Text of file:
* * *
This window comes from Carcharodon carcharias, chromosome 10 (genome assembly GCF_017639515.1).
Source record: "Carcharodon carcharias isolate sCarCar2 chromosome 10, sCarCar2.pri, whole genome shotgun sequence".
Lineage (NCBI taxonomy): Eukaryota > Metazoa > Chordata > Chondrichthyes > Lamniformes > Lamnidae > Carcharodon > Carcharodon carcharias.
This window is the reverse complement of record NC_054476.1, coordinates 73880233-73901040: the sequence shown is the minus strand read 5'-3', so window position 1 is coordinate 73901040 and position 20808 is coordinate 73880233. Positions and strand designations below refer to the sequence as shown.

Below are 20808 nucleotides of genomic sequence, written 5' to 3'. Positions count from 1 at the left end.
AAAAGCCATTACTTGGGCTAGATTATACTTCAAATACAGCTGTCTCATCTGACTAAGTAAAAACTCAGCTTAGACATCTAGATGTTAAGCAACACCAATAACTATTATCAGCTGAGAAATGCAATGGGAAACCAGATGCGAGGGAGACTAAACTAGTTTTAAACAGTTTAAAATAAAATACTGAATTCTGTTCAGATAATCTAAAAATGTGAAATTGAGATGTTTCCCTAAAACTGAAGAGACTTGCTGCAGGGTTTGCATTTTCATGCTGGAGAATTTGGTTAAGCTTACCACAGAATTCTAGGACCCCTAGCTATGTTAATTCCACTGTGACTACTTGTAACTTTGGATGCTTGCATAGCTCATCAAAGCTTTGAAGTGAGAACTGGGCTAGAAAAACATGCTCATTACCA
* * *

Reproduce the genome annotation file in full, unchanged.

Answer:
This window comes from Carcharodon carcharias, chromosome 10 (genome assembly GCF_017639515.1).
Source record: "Carcharodon carcharias isolate sCarCar2 chromosome 10, sCarCar2.pri, whole genome shotgun sequence".
Lineage (NCBI taxonomy): Eukaryota > Metazoa > Chordata > Chondrichthyes > Lamniformes > Lamnidae > Carcharodon > Carcharodon carcharias.
This window is the reverse complement of record NC_054476.1, coordinates 73880233-73901040: the sequence shown is the minus strand read 5'-3', so window position 1 is coordinate 73901040 and position 20808 is coordinate 73880233. Positions and strand designations below refer to the sequence as shown.

Below are 20808 nucleotides of genomic sequence, written 5' to 3'. Positions count from 1 at the left end.
AAAAGCCATTACTTGGGCTAGATTATACTTCAAATACAGCTGTCTCATCTGACTAAGTAAAAACTCAGCTTAGACATCTAGATGTTAAGCAACACCAATAACTATTATCAGCTGAGAAATGCAATGGGAAACCAGATGCGAGGGAGACTAAACTAGTTTTAAACAGTTTAAAATAAAATACTGAATTCTGTTCAGATAATCTAAAAATGTGAAATTGAGATGTTTCCCTAAAACTGAAGAGACTTGCTGCAGGGTTTGCATTTTCATGCTGGAGAATTTGGTTAAGCTTACCACAGAATTCTAGGACCCCTAGCTATGTTAATTCCACTGTGACTACTTGTAACTTTGGATGCTTGCATAGCTCATCAAAGCTTTGAAGTGAGAACTGGGCTAGAAAAACATGCTCATTACCA